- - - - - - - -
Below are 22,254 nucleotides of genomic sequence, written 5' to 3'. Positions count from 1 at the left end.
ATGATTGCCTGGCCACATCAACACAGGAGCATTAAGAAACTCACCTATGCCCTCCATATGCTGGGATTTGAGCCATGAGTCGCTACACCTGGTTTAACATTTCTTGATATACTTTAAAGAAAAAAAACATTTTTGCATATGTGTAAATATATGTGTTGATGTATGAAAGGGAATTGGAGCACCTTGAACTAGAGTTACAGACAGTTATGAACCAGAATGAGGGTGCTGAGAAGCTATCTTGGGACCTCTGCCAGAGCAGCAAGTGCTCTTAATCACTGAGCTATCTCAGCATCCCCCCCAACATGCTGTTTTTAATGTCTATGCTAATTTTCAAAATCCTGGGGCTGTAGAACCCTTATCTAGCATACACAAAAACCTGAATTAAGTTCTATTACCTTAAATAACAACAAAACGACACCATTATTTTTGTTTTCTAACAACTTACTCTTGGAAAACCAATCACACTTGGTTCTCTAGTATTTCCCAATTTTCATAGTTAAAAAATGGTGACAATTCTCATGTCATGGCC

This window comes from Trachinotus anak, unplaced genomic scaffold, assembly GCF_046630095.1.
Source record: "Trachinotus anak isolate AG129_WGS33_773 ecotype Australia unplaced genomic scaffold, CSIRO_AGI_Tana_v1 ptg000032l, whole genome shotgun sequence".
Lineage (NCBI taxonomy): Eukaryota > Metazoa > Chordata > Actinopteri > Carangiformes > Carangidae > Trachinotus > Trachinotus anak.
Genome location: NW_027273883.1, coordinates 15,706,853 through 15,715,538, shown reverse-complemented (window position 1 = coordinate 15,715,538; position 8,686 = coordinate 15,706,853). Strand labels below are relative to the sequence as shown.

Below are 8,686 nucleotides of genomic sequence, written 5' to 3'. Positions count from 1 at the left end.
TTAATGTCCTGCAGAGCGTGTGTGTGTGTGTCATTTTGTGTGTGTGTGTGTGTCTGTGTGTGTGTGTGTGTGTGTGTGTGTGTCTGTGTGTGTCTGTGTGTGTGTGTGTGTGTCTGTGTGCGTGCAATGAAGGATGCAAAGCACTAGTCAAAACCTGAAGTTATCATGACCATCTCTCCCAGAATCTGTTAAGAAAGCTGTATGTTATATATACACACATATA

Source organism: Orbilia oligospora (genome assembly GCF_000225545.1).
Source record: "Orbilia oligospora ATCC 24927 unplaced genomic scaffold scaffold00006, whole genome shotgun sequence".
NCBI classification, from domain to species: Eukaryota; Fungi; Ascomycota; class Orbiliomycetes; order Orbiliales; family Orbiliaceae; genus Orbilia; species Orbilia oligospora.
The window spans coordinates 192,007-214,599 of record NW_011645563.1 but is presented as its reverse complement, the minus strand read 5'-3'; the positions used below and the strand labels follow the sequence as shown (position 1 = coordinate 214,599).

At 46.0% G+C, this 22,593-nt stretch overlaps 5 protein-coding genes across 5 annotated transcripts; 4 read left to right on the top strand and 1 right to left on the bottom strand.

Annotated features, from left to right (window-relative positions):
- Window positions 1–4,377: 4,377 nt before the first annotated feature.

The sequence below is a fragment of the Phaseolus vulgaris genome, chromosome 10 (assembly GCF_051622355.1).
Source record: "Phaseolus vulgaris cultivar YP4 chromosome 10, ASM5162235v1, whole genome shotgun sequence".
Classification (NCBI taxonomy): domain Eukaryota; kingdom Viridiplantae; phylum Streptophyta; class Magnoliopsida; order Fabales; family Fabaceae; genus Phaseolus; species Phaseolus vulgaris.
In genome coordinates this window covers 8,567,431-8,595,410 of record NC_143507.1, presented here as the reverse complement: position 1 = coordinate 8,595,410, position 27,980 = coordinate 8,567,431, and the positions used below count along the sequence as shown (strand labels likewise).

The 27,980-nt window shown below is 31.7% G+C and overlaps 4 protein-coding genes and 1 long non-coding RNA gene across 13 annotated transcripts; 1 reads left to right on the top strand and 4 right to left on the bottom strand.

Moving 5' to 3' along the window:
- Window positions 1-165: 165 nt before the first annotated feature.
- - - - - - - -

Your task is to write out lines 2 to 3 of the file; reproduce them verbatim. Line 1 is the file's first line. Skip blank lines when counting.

ATGATTGCCTGGCCACATCAACACAGGAGCATTAAGAAACTCACCTATGCCCTCCATATGCTGGGATTTGAGCCATGAGTCGCTACACCTGGTTTAACATTTCTTGATATACTTTAAAGAAAAAAAACATTTTTGCATATGTGTAAATATATGTGTTGATGTATGAAAGGGAATTGGAGCACCTTGAACTAGAGTTACAGACAGTTATGAACCAGAATGAGGGTGCTGAGAAGCTATCTTGGGACCTCTGCCAGAGCAGCAAGTGCTCTTAATCACTGAGCTATCTCAGCATCCCCCCCAACATGCTGTTTTTAATGTCTATGCTAATTTTCAAAATCCTGGGGCTGTAGAACCCTTATCTAGCATACACAAAAACCTGAATTAAGTTCTATTACCTTAAATAACAACAAAACGACACCATTATTTTTGTTTTCTAACAACTTACTCTTGGAAAACCAATCACACTTGGTTCTCTAGTATTTCCCAATTTTCATAGTTAAAAAATGGTGACAATTCTCATGTCATGGCC

This window comes from Trachinotus anak, unplaced genomic scaffold, assembly GCF_046630095.1.